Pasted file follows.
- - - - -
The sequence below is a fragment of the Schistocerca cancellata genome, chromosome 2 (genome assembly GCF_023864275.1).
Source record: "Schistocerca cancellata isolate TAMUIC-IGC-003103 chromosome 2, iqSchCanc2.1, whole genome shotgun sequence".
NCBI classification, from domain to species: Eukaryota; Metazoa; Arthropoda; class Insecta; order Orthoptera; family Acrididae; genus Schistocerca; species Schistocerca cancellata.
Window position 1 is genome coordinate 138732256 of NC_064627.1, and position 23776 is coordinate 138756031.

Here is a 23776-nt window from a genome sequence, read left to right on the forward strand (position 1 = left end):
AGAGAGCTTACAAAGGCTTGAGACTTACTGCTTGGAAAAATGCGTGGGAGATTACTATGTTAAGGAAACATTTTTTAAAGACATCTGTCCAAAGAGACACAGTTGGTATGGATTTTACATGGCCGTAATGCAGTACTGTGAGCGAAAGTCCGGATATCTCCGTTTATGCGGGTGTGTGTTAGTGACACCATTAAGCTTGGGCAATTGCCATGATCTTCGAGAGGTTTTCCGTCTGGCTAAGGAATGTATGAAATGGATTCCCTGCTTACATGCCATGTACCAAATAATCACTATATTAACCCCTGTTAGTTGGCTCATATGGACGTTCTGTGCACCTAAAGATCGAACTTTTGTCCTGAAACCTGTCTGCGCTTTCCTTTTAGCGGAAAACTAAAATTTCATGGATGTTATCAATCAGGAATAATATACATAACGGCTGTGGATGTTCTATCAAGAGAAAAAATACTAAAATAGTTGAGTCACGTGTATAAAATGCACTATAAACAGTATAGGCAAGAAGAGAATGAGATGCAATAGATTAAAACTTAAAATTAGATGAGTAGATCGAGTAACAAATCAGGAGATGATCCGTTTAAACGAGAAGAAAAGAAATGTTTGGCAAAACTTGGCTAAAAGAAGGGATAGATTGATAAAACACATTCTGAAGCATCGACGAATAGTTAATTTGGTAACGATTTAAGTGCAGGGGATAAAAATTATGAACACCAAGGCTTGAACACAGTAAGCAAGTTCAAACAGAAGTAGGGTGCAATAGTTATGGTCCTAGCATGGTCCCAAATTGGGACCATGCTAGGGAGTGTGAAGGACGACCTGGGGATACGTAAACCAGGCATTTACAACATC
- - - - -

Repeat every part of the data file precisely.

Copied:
The sequence below is a fragment of the Schistocerca cancellata genome, chromosome 2 (genome assembly GCF_023864275.1).
Source record: "Schistocerca cancellata isolate TAMUIC-IGC-003103 chromosome 2, iqSchCanc2.1, whole genome shotgun sequence".
NCBI classification, from domain to species: Eukaryota; Metazoa; Arthropoda; class Insecta; order Orthoptera; family Acrididae; genus Schistocerca; species Schistocerca cancellata.
Window position 1 is genome coordinate 138732256 of NC_064627.1, and position 23776 is coordinate 138756031.

Here is a 23776-nt window from a genome sequence, read left to right on the forward strand (position 1 = left end):
AGAGAGCTTACAAAGGCTTGAGACTTACTGCTTGGAAAAATGCGTGGGAGATTACTATGTTAAGGAAACATTTTTTAAAGACATCTGTCCAAAGAGACACAGTTGGTATGGATTTTACATGGCCGTAATGCAGTACTGTGAGCGAAAGTCCGGATATCTCCGTTTATGCGGGTGTGTGTTAGTGACACCATTAAGCTTGGGCAATTGCCATGATCTTCGAGAGGTTTTCCGTCTGGCTAAGGAATGTATGAAATGGATTCCCTGCTTACATGCCATGTACCAAATAATCACTATATTAACCCCTGTTAGTTGGCTCATATGGACGTTCTGTGCACCTAAAGATCGAACTTTTGTCCTGAAACCTGTCTGCGCTTTCCTTTTAGCGGAAAACTAAAATTTCATGGATGTTATCAATCAGGAATAATATACATAACGGCTGTGGATGTTCTATCAAGAGAAAAAATACTAAAATAGTTGAGTCACGTGTATAAAATGCACTATAAACAGTATAGGCAAGAAGAGAATGAGATGCAATAGATTAAAACTTAAAATTAGATGAGTAGATCGAGTAACAAATCAGGAGATGATCCGTTTAAACGAGAAGAAAAGAAATGTTTGGCAAAACTTGGCTAAAAGAAGGGATAGATTGATAAAACACATTCTGAAGCATCGACGAATAGTTAATTTGGTAACGATTTAAGTGCAGGGGATAAAAATTATGAACACCAAGGCTTGAACACAGTAAGCAAGTTCAAACAGAAGTAGGGTGCAATAGTTATGGTCCTAGCATGGTCCCAAATTGGGACCATGCTAGGGAGTGTGAAGGACGACCTGGGGATACGTAAACCAGGCATTTACAACATC